We let these people into our country, and what did we get but an epidemic of cholera and criminals. They filled the jails and mental hospitals, the orphanages and poor houses. More than half of those arrested in New York City, just before the Civil War, were Irish.
“Scratch a convict or a pauper, and the chances are you tickle the skin of an Irish Catholic,” The Chicago Post wrote in the 1850s. The Irish gangs of New York — the Forty Thieves, the Roach Guards, the Plug Uglies — terrorized a big part of the city.
These immigrants even had the gall to raise their own army and invade a neighboring territory. On the first day of June 1866, a thousand armed Irishmen crossed into Canada, intending to hold key locations hostage until England loosened its iron grip on the little island nation across the Atlantic.
As of this moment, an estimated 50,000 undocumented Irish are living in the shadows of our country. Will Donald Trump’s deportation police eventually get around to them?
On this St. Patrick’s Day, at a time when too many Americans want to close the door to the wretched and rejected, a time when some politicians and pundits with Irish surnames suffer from Irish historical amnesia, it’s worth recalling a few inconvenient facts.
As any deep dive into Irish-America, the diaspora of nearly 35 million citizens, will reveal, it wasn’t all blarney and bagpipes for these exiles. My father’s ancestors fled a famine that killed a million people and forced another 1.5 million onto disease-ridden ships to live in squalor in a strange land.
Could these clannish, strange-sounding, ragged people ever make America great? Not to some in power today. Steve King, the Iowa representative whose words are hailed by Klan sympathizers and neo-Nazis, was channeling the ghosts of the anti-Irish Know-Nothing Party when he spoke about the Americans who don’t belong.
Civilization, he said, was about the right kind of demographics and culture: “We can’t restore our civilization with somebody else’s babies.” Last year, in trying to block Harriet Tubman’s visage from appearing on the $20 bill, he said a similar thing. Putting a former slave on American currency, he said, was an attempt to “upset this society and this civilization.”
But civilization is not a people. It’s not a race. It’s a process. A refinement from tribal hatreds and primitive fears to common bonds. Certainly, much of American civilization was built on the backs of human property. The war fought over that original sin, and the hundred years of struggle afterward to grant full citizenship to the formerly enslaved, is the process — that upward arc that Martin Luther King Jr. spoke about.
Count me as a proud Celt, and a Europhile, a lover of everything from tiny French villages to the Gothic vastness of a thousand-year-old cathedral to the ruins of Greek theaters on Sicilian slopes. Of course, that same Europe gave us religious wars that killed three million in the 16th century, and up to eight million in the 17th. And what savagery from any other civilization can match the Holocaust, the slaughter of six million Jews by the blue-eyed and the blond?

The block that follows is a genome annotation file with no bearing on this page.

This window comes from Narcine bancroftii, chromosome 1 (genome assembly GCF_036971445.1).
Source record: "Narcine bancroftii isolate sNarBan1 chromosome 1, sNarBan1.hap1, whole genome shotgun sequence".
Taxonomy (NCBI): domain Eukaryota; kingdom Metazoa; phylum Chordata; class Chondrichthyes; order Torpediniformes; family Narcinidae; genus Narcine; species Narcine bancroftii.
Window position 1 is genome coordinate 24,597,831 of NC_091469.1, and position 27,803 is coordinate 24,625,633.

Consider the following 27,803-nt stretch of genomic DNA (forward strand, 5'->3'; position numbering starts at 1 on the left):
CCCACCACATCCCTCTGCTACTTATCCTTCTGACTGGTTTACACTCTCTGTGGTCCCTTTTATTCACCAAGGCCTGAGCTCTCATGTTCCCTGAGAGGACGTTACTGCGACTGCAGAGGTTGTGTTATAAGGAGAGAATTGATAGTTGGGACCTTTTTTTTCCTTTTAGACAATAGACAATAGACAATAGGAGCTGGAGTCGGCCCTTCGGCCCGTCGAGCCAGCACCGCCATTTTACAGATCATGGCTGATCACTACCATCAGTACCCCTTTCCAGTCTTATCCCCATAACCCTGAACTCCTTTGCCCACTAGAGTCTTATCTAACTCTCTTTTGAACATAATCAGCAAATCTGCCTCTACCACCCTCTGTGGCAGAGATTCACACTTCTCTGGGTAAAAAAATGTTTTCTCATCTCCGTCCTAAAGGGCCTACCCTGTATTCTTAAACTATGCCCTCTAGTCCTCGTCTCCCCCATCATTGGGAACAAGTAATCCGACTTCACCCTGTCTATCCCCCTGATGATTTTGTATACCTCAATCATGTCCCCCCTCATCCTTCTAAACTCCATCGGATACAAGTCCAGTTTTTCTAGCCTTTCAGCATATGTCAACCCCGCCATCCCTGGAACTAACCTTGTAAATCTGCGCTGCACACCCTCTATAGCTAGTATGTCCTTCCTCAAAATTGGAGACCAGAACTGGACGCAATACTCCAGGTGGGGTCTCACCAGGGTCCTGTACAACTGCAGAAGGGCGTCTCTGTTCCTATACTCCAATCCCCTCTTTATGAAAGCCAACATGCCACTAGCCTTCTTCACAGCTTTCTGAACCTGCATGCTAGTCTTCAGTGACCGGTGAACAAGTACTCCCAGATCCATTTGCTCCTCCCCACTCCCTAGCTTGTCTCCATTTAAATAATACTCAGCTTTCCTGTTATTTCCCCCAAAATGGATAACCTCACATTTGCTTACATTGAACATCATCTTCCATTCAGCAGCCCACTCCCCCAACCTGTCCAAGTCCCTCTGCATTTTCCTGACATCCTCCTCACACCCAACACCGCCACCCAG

The Irish were once hailed for saving civilization, after monks and scribes maintained the rich record of Greek, Latin and Christian writers that was being destroyed elsewhere in Europe. By the time they’d clustered, poor and unwanted on American shores, a prominent writer, George C. Foster, said their New York community was “the very rotting skeleton of city civilization.”
The Mexicans and refugees from Muslim countries targeted by Trump commit fewer crimes than Americans born here, and certainly fewer as a percentage than the immigrant Irish did. Imagine what Sean Hannity would say if Mexicans burned down much of New York City, as the Irish did in 1863, in what may have been the bloodiest riot in American history.
Those four days of carnage, spurred in part by the disproportionate number of Irish drafted to fight in the Civil War, was a spasm of racial hatred and mob violence at its worse. Blacks were hanged. Pro-Union Irish who tried to stop the rioters were pummeled. The New York Times used a Gatling gun to defend its headquarters.
This horrid episode was followed, just a few years later, by the Fenian Brotherhood raids into what was known as British North America. Their song was a call to arms:
“And we’ll go and capture Canada,
For we’ve nothing else to do.”
No ethnic group, and very few religions, are immune from violent madness. The Sunni versus Shiite savagery in so much of the world today was preceded by all the bloodshed between Protestants and Catholics in Europe.
We raise a glass on the saint’s holiday for that part of civilization saved by the Irish, that part of civilization enriched by the Irish and that part of the Irish story that shows a path of redemption after no small amount of crimes.
Timothy Egan worked for 18 years as a writer for The New York Times, first as the Pacific Northwest correspondent, then as a national enterprise reporter.